Additional orientations are held on an as-needed basis.  Successful candidates who are offered employment after orientation generally begin working in the field within 3 weeks.

Completed Application must include:

  • Cover Letter
  • Resume
  • Employment Application
  • Field Guide Application Questions
  • Three letters of recommendation
  • Copy of CPR certification (CPR certification must have taken place within 1 year prior to orientation date.)
  • Copy of current WFR certification, or higher (e.g. W-EMT)
  • Please use “Orientation (Month) Application: (Last Name)” in the subject line, and email your complete application to:


Field Guide Applicant Profile

Becoming a Field Guide at Open Sky is competitive. We look for guides who have a variety of skills and experiences. Our guides share a passion for teaching and being positive role-models for our students. We’ve found that successful guides are able to persevere through adversity and seek out feedback and growth opportunities.

Beyond this, there is not a “standard” guide profile; our guides bring with them a wildly varied background. We have guides who are in recovery from addiction, have worked as classroom teachers, residential counselors, Peace Corps volunteers, environmental science educators, Outward Bound or National Outdoor Leadership School instructors, and as guides at other wilderness therapy programs. In addition, many of our guides practice and teach yoga, meditation, or other mindfulness techniques.


Guide Orientation

Of note, official employment with Open Sky is offered after successful completion of the orientation, as assessed by our field leadership. Orientation is a chance to learn about Open Sky, to develop the basic skills needed, and to demonstrate your strengths and personality. It is also a chance for applicants and Open Sky to mutually assess whether or not Open Sky is the right fit. After successful completion of orientation and offer of employment, guides receive a $1,000 stipend.

Field guides are responsible for the physical and emotional safety of our students. Guides are selected and trained with safety as the highest priority. Potential field guides attend a 10-day orientation prior to employment, which includes 7 days in the wilderness. An additional 2 days of medication administration training is usually necessary for those offered employment after orientation.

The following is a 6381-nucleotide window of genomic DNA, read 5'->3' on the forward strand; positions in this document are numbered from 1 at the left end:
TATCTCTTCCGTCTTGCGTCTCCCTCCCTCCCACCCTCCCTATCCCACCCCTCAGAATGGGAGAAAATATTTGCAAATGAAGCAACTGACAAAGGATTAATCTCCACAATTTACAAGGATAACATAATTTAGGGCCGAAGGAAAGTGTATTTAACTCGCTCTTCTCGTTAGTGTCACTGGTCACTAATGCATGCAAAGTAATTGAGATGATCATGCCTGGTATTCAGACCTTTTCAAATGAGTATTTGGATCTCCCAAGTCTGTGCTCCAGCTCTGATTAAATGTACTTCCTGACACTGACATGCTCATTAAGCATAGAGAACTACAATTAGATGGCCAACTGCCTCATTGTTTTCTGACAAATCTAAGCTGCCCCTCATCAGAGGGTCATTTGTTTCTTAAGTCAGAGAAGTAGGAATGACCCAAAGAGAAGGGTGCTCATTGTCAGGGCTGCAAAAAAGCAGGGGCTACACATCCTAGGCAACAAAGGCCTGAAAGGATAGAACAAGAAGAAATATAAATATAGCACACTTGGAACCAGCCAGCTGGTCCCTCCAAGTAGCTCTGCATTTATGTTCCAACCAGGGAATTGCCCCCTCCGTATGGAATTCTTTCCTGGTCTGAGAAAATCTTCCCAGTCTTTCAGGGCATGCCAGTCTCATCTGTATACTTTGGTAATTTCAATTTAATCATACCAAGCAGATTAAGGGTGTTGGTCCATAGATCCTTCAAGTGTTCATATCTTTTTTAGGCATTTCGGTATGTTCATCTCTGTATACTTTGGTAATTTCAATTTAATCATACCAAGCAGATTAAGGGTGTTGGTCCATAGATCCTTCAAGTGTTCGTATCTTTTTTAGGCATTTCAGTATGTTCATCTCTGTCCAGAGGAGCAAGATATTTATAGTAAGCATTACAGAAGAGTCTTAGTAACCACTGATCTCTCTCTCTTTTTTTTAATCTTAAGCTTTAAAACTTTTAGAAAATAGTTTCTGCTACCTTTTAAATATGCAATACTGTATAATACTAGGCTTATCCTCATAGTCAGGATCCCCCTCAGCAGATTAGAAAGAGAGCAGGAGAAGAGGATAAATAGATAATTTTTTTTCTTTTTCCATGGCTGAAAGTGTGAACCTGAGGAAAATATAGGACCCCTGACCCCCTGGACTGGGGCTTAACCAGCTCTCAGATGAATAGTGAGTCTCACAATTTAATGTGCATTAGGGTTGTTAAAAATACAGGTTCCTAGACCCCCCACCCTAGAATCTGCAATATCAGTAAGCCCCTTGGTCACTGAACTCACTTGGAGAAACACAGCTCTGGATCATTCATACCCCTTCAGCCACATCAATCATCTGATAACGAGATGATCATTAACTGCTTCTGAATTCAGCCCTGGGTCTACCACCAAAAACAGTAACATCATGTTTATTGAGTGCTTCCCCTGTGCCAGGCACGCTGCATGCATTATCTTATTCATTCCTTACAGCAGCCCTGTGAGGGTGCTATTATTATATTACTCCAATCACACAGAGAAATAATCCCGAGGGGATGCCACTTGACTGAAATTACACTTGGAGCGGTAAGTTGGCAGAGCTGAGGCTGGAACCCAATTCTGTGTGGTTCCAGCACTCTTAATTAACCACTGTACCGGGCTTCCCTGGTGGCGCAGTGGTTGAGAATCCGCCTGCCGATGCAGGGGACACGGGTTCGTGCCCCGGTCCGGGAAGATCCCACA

Orientation Topics

  • Building rapport and emotional safety
  • Safety and risk management
  • Wilderness skills
  • Student supervision
  • Aegis de-escalation techniques
  • Basic therapeutic concepts and skills
  • Medication administration
  • Weather-related challenges
  • Communication systems
  • Medical protocols


Ongoing Guide Development

After the initial orientation, field guides receive ongoing development each week for the duration of their employment. Ongoing areas of development include: safety and risk management, appropriate consequences, therapeutic program tools, small group leadership skills, emergency response, assertive communication, and medical protocols.

Guides continuously receive feedback from their peers and are expected to set and pursue professional goals to further their own development. Senior guides manage the overall therapeutic goals and logistical plan for a group during a given shift. They also skillfully mentor less experienced and less skillful peers. Senior guides demonstrate excellence and confidence in all aspects of their work.


Field Guide Work Schedule